I regularly receive questions from worried parents about their children's “picky eating”, “food
refusal” or “food/meal tantrums”.
The general consensus is that it is normal
for children to go through phases when they only want to eat some foods, or refuse to eat certain foods, often using food as a means of drawing attention to
underlying psychological problems, or exerting control over parents and siblings.
However, the results of a new study conducted at the Department of
Psychiatry and Behavioural Sciences, Duke University School of Medicine, North
Carolina, suggest that “selective eating (SE)”, the term used to describe
“extremely picky eating” in young children between the ages of 2 and 5 years, may well be an indication of deeper
trouble, such as anxiety disorders and depression.
Although I have always felt
that it is important for doctors and dieticians to keep psychological factors
in mind when consulted by parents who are worried about picky eating in their
children, this study indicates that we may need to pay greater attention to possible underlying psychological problems in some of these children.
The 'Selective Eating Study'
Dr Nancy Zucker and her team screened 3,433 children between the ages of
2 and 6 years at risk of anxiety who were being treated at the Duke Children’s
Primary Care clinics. Eventually the researchers enrolled 180 children
suffering from anxiety for follow-up, as well as control children who did not
Read: Anxiety disorders
Parents were asked to complete an assessment of their child’s
psychopathology and levels of Selective Eating. If the child was so selective
in their eating habits that this prevented them having meals with other people, they were classified as “SE 2" or severe level SE.
The researchers found that children classified as moderate or severe SE
subjects were more inclined to have increased symptoms of anxiety or
depression, suffer from hypersensitivity to the taste and texture of food. They were found to
have mothers who also suffered from increased anxiety, with conflicts centring
Dr Zucker and her co-workers recommended that because the
severity of the psychological symptoms increased as the severity of SE
increased in these children, healthcare providers should "intervene at even
moderate levels of SE". They also suggest that once SE is linked to problematic
psychosocial functioning (anxiety, depression, ADHD etc.) in young children,
coupled to a breakdown in family functioning, the young patient should be
diagnosed as suffering from “avoidant/restrictive food intake disorder" (ARFID),
an eating disorder that encapsulates maladaptive food restriction” (a new
category in psychological classification).
In view of the fact that 14 to 20% of parents report that their toddlers
and preschool children are picky eaters and that many parents are frustrated by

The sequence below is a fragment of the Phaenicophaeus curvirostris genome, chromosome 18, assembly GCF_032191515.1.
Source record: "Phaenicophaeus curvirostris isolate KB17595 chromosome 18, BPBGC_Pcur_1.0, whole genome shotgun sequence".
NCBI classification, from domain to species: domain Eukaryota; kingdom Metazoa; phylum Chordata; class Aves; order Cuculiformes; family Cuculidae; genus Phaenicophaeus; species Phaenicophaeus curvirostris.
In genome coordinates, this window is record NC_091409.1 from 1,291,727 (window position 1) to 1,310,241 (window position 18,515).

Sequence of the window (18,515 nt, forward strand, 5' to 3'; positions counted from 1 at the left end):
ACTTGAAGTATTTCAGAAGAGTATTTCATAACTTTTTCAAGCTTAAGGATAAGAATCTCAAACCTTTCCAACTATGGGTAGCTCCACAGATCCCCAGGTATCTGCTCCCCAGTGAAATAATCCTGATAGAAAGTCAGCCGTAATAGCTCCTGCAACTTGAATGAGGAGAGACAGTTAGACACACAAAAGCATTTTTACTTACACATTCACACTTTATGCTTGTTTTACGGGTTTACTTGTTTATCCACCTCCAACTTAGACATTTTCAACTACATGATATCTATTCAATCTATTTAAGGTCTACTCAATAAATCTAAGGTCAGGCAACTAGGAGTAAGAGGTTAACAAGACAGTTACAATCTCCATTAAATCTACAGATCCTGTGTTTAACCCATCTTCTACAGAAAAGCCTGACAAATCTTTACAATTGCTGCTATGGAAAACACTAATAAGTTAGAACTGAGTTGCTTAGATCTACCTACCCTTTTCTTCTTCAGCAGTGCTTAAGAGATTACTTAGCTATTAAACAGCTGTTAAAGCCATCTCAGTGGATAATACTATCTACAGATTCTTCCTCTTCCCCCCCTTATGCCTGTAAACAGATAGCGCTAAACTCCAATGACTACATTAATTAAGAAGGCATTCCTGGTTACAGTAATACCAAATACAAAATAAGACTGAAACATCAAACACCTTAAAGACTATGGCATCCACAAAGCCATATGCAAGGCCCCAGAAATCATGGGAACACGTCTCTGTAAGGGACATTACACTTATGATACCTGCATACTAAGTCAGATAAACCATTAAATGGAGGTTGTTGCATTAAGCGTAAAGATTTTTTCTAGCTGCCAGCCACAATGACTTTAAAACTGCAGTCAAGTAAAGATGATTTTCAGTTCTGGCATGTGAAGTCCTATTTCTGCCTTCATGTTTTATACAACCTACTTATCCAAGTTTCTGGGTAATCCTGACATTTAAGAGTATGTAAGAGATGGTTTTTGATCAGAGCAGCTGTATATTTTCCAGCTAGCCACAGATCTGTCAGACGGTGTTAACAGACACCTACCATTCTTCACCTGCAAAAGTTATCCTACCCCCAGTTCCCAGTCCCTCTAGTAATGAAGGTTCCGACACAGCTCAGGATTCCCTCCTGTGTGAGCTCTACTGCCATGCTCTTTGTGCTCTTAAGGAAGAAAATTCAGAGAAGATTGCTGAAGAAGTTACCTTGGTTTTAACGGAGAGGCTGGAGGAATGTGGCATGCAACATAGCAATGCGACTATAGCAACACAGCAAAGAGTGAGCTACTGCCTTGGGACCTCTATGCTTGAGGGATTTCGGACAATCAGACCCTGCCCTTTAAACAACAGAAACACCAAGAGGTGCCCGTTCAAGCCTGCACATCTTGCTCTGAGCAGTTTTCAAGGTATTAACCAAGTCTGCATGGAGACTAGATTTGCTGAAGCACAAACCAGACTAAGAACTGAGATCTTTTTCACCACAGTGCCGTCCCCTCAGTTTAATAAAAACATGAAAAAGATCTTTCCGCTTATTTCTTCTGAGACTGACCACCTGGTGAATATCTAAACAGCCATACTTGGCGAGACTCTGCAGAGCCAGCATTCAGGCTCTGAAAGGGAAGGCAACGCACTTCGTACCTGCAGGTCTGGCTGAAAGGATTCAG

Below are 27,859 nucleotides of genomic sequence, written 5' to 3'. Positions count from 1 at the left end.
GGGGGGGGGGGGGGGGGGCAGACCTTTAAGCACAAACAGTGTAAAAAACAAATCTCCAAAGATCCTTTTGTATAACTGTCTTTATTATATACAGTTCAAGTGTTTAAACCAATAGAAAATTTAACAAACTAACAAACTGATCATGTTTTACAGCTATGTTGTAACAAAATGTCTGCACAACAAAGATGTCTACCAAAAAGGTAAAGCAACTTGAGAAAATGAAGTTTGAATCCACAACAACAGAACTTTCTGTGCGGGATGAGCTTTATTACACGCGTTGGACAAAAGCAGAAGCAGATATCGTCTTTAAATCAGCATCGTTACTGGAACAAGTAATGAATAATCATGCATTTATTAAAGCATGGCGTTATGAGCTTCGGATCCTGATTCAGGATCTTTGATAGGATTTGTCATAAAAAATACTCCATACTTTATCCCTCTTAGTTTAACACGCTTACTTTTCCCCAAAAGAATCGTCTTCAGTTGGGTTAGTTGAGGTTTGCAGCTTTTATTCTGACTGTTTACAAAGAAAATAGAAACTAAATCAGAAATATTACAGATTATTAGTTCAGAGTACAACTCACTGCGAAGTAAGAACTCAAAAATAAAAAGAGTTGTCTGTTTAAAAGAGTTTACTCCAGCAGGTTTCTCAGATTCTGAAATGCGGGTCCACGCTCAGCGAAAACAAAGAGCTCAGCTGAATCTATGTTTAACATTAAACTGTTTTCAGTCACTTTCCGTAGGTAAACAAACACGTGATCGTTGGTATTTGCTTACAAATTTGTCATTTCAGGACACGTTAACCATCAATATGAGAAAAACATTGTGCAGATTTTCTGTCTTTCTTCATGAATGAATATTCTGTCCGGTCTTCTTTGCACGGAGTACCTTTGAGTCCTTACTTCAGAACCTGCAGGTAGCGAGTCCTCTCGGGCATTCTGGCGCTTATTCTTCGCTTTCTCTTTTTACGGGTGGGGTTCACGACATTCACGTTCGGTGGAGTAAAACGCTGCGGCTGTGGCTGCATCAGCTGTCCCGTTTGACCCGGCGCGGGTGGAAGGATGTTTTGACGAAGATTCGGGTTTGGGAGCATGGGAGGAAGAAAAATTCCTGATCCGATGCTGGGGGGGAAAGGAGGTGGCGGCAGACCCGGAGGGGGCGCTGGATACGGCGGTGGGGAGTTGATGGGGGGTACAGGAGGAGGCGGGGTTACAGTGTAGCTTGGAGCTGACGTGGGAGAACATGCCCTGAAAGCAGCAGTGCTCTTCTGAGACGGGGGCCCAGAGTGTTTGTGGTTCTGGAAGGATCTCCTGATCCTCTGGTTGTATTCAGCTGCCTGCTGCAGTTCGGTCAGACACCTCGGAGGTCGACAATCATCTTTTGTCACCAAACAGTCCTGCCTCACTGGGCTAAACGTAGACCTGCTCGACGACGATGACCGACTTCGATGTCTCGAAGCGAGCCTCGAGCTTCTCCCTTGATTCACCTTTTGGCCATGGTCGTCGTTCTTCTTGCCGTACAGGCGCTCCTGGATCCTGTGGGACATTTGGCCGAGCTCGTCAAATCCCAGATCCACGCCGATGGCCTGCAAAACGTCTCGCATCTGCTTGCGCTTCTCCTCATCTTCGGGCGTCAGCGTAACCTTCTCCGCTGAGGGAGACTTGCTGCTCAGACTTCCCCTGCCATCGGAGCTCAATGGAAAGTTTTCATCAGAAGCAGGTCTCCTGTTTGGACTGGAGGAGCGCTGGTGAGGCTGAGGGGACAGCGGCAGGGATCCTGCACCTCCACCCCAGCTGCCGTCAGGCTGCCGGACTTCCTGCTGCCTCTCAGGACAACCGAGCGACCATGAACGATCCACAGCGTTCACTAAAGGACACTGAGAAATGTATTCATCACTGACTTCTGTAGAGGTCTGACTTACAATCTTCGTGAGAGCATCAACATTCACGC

their perception that healthcare practitioners do not take them seriously or
provide relevant assistance, the new classification of severe SE as an actual
psychological disorder may be helpful in future to improve identification and
treatment of these young patients.
Children with severe levels of SE may continue to exhibit selective and
restrictive eating patterns in their teenage years and some may go on to
develop eating disorders in adulthood. Early diagnosis and treatment may,
therefore, help to prevent such long-term problems.
Factors affecting food intake
To grow and be healthy, toddlers and preschool children need to eat a
healthy, varied diet. The findings of the present study indicated that selective
or restrictive eating in young children led to food aversions, reduced growth,
and increased sensitivity to the textures, smell and appearance of foods.
Children with severe SE also frequently had physical problems with swallowing.
Read: Is it possible to reverse an aversion to milk and dairy?
A child that refuses to eat, or eats only selected foods, or eats
minimal quantities of food, will probably struggle to grown normally. Depending
on which types of food a child avoids, their mental growth may also be
What parents can do
In view of the above, it is always important to monitor a child’s food
intake, both in quality and quantity. If you as a parent are worried that your
child is eating too little or only eating a limited variety of foods, then
please engage expert help to have the child assessed.
Get a dietician to
evaluate your child’s eating behaviour and food and nutrient intake. Also
consult a medical doctor to rule out underlying physical problems such as
difficulties with swallowing or sensory fall-out (a child who cannot smell
food for example, may not be interested in eating). Discuss the possibility of
severe selective eating (SE) or even avoidant/restrictive food intake disorder
(ARFID) with your doctor or dietician and, if necessary, ask them to refer you
to a child psychologist who specialises in childhood eating problems.
With the correct treatment and support, young problem eaters may be
helped to overcome their eating aversions and selective eating behaviour – helping to create a harmonious home environment.
Watch out for these tantrums
Daily temper tantrums not the norm for preschoolers
- Henderson, D (2015). Overly pick eating could be a sign of deeper
trouble in kids. Medscape, Aug 03, 2015.
- Zucker N et al (2015). Psychological and psychosocial impairment in
preschoolers with selective eating. Pediatrics, 126(3)e 582-590.
Dr Ingrid van Heerden is a registered dietician and holds a doctoral degree in Nutrition and Biochemistry. She believes that "we are what we eat" and offers free nutrition and weight loss advice via her DietDoc service on Health24.com. Read more of her articles.